With second generation Asians, for whom Asia is a fabled land they go back to for holidays, I have to water down my conversations to only include topics like tuition, fees and choice of high school. Some are polite enough to bear with me as I delve into the dynamics of race relations but for the most part, all many want to discuss is this year’s Ikea catalogue.
Take for example this girl who I used to hang out with often. She was born in Australia, but her Malaysian family lived for many years in Papua New Guinea where her father owned a chain of grocery stores. All was fine and dandy until I mentioned that I am Peranakan. “What’s that?” she asked.
I explained to her. “Haven’t you heard of it before?”
Most would just say no. She had the nerve to say, “That’s not what Malaysia is about.”
Pray tell, ignorant second generation migrant, what is Malaysia about? Eating spicy street food, buying cheap knock-off Louis Vuitton at Chow Kit or having manicures down at Sungai Wang? The unofficial definition of the country might be wide enough to encompass all three, but contemplating the staggering ignorance her comment revealed, I shuddered to think how clueless of her cultural heritage and ethnic history my daughter is going to be.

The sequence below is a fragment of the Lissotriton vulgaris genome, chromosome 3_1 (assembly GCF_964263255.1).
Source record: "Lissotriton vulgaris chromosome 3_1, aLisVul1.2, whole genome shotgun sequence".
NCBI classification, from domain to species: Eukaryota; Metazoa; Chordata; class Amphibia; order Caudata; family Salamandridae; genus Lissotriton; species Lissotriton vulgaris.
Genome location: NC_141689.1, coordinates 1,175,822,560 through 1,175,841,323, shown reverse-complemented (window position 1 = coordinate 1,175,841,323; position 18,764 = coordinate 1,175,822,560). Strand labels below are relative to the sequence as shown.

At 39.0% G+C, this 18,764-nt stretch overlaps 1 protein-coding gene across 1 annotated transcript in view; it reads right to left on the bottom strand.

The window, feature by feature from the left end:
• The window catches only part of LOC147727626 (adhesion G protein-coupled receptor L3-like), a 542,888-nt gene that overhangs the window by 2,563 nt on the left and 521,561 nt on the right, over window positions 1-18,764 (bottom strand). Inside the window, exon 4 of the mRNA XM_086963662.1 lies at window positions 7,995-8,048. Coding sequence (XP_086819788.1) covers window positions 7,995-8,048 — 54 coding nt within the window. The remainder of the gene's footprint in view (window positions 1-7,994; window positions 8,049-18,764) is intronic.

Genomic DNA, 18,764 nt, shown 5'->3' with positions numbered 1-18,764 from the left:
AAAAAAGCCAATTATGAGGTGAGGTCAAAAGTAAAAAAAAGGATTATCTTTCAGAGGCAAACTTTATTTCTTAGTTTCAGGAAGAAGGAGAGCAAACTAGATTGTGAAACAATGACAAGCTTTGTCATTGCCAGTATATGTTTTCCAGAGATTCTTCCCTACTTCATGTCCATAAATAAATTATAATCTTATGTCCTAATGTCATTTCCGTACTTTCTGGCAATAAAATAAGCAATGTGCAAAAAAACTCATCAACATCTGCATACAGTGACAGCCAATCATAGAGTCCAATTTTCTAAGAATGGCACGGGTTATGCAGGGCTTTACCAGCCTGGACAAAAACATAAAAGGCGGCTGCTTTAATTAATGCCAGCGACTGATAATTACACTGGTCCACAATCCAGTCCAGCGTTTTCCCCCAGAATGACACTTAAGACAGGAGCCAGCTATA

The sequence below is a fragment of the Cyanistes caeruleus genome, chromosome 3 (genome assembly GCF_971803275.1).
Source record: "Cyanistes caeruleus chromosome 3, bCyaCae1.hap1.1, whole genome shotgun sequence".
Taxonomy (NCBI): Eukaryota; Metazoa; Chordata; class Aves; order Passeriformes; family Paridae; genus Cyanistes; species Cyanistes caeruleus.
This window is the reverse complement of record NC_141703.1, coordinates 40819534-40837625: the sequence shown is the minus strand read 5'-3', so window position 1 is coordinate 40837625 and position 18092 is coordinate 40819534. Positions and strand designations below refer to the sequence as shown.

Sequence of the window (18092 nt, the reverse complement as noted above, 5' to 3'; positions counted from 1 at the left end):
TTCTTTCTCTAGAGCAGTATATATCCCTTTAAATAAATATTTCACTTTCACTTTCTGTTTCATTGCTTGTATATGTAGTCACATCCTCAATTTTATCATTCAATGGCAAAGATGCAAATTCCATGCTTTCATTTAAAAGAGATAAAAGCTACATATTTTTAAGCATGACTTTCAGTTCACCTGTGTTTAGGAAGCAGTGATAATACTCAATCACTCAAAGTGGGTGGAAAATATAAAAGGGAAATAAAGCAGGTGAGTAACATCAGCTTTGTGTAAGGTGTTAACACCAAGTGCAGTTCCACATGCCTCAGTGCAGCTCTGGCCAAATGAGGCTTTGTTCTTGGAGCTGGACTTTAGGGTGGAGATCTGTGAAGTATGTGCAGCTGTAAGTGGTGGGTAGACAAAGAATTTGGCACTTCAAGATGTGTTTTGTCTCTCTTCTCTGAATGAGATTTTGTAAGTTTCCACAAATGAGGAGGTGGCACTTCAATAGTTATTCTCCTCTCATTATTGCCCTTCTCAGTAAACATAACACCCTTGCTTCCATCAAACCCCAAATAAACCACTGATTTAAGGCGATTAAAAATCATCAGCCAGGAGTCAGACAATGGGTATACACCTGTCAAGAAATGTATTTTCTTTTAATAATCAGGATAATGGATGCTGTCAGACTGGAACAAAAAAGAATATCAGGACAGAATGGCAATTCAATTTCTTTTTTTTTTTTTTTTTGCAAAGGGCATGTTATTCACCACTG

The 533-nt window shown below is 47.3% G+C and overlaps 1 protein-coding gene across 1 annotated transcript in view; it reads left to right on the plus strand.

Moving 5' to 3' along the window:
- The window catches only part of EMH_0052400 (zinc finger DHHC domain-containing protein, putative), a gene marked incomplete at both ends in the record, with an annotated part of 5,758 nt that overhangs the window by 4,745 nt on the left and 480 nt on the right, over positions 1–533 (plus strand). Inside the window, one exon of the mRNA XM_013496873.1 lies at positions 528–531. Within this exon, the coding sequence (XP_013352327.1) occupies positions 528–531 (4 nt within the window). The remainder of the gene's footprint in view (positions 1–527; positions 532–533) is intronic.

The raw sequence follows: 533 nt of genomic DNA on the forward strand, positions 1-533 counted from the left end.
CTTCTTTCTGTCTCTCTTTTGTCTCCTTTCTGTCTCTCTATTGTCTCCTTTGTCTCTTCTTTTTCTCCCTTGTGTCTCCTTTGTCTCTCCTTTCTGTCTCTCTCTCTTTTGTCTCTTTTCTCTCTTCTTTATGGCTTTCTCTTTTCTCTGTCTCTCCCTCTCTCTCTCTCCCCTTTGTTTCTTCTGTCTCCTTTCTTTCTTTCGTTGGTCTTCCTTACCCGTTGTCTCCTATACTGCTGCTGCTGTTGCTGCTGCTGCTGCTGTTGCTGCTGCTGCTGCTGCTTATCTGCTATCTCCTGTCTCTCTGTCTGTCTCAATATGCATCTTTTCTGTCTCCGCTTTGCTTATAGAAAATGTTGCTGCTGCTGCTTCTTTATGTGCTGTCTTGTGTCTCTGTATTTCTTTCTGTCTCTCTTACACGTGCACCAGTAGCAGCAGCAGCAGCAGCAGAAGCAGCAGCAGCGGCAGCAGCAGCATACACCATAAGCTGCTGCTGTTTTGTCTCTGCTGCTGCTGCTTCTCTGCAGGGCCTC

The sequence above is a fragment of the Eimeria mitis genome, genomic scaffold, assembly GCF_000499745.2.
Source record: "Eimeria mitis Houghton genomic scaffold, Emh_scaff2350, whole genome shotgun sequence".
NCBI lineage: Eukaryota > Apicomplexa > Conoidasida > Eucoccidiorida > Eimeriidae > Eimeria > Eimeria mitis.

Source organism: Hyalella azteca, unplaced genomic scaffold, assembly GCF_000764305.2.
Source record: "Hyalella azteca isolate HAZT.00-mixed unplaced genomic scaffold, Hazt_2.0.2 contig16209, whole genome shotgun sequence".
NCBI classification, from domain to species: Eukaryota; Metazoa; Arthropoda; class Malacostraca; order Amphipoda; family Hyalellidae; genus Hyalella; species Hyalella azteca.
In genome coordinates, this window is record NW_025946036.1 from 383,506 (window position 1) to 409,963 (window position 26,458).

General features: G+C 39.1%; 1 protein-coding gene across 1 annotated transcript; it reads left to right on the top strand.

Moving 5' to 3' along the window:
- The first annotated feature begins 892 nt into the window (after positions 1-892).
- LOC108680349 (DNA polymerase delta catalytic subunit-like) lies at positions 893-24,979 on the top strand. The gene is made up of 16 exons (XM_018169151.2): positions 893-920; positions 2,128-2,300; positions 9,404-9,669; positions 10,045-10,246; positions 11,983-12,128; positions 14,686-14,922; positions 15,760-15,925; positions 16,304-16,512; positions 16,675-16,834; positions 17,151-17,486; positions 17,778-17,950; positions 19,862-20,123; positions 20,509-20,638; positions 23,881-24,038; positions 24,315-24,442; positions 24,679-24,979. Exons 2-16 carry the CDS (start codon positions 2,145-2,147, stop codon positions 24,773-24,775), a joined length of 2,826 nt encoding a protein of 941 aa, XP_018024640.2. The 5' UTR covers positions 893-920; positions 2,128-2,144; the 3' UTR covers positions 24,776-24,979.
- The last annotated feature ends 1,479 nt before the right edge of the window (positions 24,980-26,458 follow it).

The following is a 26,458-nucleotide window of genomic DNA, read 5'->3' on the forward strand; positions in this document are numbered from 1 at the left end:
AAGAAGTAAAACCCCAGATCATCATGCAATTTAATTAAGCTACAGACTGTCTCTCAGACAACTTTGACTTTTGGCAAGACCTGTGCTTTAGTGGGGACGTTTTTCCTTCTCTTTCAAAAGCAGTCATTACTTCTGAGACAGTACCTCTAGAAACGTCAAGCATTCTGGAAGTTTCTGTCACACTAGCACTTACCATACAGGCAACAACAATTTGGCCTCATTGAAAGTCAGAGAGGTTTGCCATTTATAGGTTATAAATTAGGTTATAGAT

To tell me, who was born and raised in Malaysia that being Peranakan – essentially bi-racial and bi-cultural, descendants of the first ever Chinese settlers in the Malay archipelago – is not what Malaysia, a multi-racial, multi-cultural country is about, is to spit on everything that her family stands for. If all my place of origin represents is foreign food cooked by my parents at home and a smattering of a tongue the locals have no appreciation for, then I might as well call myself an Aussie. At least, white Aussies are brave enough to admit they are a hodgepodge of European races they do not know.